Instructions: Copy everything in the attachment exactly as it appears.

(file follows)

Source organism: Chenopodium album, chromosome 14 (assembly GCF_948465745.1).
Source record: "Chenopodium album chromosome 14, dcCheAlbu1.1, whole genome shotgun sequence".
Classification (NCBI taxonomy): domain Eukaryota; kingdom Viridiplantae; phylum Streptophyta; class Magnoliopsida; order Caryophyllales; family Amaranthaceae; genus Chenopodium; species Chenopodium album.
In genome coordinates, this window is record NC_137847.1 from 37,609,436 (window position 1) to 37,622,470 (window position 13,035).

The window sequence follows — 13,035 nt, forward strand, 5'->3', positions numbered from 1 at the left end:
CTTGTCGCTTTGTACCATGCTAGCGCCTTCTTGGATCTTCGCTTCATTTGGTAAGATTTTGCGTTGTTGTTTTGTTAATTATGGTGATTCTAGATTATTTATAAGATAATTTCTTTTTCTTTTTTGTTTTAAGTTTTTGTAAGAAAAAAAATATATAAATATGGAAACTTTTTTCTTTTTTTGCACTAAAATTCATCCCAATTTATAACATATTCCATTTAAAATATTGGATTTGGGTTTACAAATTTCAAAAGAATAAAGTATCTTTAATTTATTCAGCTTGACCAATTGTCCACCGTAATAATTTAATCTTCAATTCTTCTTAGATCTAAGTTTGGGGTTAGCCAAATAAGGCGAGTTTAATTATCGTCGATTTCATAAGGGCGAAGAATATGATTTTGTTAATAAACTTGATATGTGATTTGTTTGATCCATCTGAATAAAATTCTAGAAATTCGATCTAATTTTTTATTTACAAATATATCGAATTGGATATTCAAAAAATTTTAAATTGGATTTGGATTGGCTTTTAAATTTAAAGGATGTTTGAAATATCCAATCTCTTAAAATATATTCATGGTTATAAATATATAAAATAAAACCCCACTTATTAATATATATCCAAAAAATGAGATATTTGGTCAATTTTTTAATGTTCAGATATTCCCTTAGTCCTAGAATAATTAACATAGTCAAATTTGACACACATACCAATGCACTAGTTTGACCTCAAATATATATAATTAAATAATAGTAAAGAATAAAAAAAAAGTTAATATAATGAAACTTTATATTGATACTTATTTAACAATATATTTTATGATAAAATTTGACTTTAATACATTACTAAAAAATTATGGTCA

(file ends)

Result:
Source organism: Chenopodium album, chromosome 14 (assembly GCF_948465745.1).
Source record: "Chenopodium album chromosome 14, dcCheAlbu1.1, whole genome shotgun sequence".
Classification (NCBI taxonomy): domain Eukaryota; kingdom Viridiplantae; phylum Streptophyta; class Magnoliopsida; order Caryophyllales; family Amaranthaceae; genus Chenopodium; species Chenopodium album.
In genome coordinates, this window is record NC_137847.1 from 37,609,436 (window position 1) to 37,622,470 (window position 13,035).

The window sequence follows — 13,035 nt, forward strand, 5'->3', positions numbered from 1 at the left end:
CTTGTCGCTTTGTACCATGCTAGCGCCTTCTTGGATCTTCGCTTCATTTGGTAAGATTTTGCGTTGTTGTTTTGTTAATTATGGTGATTCTAGATTATTTATAAGATAATTTCTTTTTCTTTTTTGTTTTAAGTTTTTGTAAGAAAAAAAATATATAAATATGGAAACTTTTTTCTTTTTTTGCACTAAAATTCATCCCAATTTATAACATATTCCATTTAAAATATTGGATTTGGGTTTACAAATTTCAAAAGAATAAAGTATCTTTAATTTATTCAGCTTGACCAATTGTCCACCGTAATAATTTAATCTTCAATTCTTCTTAGATCTAAGTTTGGGGTTAGCCAAATAAGGCGAGTTTAATTATCGTCGATTTCATAAGGGCGAAGAATATGATTTTGTTAATAAACTTGATATGTGATTTGTTTGATCCATCTGAATAAAATTCTAGAAATTCGATCTAATTTTTTATTTACAAATATATCGAATTGGATATTCAAAAAATTTTAAATTGGATTTGGATTGGCTTTTAAATTTAAAGGATGTTTGAAATATCCAATCTCTTAAAATATATTCATGGTTATAAATATATAAAATAAAACCCCACTTATTAATATATATCCAAAAAATGAGATATTTGGTCAATTTTTTAATGTTCAGATATTCCCTTAGTCCTAGAATAATTAACATAGTCAAATTTGACACACATACCAATGCACTAGTTTGACCTCAAATATATATAATTAAATAATAGTAAAGAATAAAAAAAAAGTTAATATAATGAAACTTTATATTGATACTTATTTAACAATATATTTTATGATAAAATTTGACTTTAATACATTACTAAAAAATTATGGTCA